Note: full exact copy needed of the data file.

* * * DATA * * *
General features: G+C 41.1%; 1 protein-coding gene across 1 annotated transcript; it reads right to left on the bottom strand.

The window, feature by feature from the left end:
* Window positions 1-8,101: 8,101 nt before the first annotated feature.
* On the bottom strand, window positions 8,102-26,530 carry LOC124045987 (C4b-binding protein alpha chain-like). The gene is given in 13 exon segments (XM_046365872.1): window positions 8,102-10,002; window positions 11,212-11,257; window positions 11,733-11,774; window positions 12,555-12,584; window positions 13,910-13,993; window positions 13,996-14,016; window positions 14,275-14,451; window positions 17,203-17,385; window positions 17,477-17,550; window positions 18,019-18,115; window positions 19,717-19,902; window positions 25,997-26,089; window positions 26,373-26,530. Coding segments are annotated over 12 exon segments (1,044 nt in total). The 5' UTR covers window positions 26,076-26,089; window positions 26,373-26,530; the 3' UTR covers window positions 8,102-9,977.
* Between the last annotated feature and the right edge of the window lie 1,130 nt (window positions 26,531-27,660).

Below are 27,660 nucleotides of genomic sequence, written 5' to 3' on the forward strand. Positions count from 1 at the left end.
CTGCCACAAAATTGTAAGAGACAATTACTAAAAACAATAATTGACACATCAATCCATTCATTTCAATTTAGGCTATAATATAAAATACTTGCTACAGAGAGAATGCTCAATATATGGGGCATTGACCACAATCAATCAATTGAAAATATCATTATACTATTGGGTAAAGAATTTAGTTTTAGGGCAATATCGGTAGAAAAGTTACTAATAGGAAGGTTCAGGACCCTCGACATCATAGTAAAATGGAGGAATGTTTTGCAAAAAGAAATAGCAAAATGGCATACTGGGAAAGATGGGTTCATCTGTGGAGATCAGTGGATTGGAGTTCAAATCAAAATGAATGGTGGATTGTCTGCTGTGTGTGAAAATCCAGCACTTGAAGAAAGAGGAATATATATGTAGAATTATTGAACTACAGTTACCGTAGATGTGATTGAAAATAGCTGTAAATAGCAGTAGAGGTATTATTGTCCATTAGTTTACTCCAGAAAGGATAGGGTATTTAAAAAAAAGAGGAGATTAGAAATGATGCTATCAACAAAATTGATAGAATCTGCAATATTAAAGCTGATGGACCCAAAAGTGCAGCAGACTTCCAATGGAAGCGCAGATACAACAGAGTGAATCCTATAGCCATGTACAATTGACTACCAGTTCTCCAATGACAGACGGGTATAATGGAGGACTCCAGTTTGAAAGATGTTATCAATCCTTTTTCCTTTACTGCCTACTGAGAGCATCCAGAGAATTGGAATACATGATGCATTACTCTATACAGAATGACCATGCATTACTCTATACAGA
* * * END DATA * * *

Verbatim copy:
General features: G+C 41.1%; 1 protein-coding gene across 1 annotated transcript; it reads right to left on the bottom strand.

The window, feature by feature from the left end:
* Window positions 1-8,101: 8,101 nt before the first annotated feature.
* On the bottom strand, window positions 8,102-26,530 carry LOC124045987 (C4b-binding protein alpha chain-like). The gene is given in 13 exon segments (XM_046365872.1): window positions 8,102-10,002; window positions 11,212-11,257; window positions 11,733-11,774; window positions 12,555-12,584; window positions 13,910-13,993; window positions 13,996-14,016; window positions 14,275-14,451; window positions 17,203-17,385; window positions 17,477-17,550; window positions 18,019-18,115; window positions 19,717-19,902; window positions 25,997-26,089; window positions 26,373-26,530. Coding segments are annotated over 12 exon segments (1,044 nt in total). The 5' UTR covers window positions 26,076-26,089; window positions 26,373-26,530; the 3' UTR covers window positions 8,102-9,977.
* Between the last annotated feature and the right edge of the window lie 1,130 nt (window positions 26,531-27,660).

Below are 27,660 nucleotides of genomic sequence, written 5' to 3' on the forward strand. Positions count from 1 at the left end.
CTGCCACAAAATTGTAAGAGACAATTACTAAAAACAATAATTGACACATCAATCCATTCATTTCAATTTAGGCTATAATATAAAATACTTGCTACAGAGAGAATGCTCAATATATGGGGCATTGACCACAATCAATCAATTGAAAATATCATTATACTATTGGGTAAAGAATTTAGTTTTAGGGCAATATCGGTAGAAAAGTTACTAATAGGAAGGTTCAGGACCCTCGACATCATAGTAAAATGGAGGAATGTTTTGCAAAAAGAAATAGCAAAATGGCATACTGGGAAAGATGGGTTCATCTGTGGAGATCAGTGGATTGGAGTTCAAATCAAAATGAATGGTGGATTGTCTGCTGTGTGTGAAAATCCAGCACTTGAAGAAAGAGGAATATATATGTAGAATTATTGAACTACAGTTACCGTAGATGTGATTGAAAATAGCTGTAAATAGCAGTAGAGGTATTATTGTCCATTAGTTTACTCCAGAAAGGATAGGGTATTTAAAAAAAAGAGGAGATTAGAAATGATGCTATCAACAAAATTGATAGAATCTGCAATATTAAAGCTGATGGACCCAAAAGTGCAGCAGACTTCCAATGGAAGCGCAGATACAACAGAGTGAATCCTATAGCCATGTACAATTGACTACCAGTTCTCCAATGACAGACGGGTATAATGGAGGACTCCAGTTTGAAAGATGTTATCAATCCTTTTTCCTTTACTGCCTACTGAGAGCATCCAGAGAATTGGAATACATGATGCATTACTCTATACAGAATGACCATGCATTACTCTATACAGA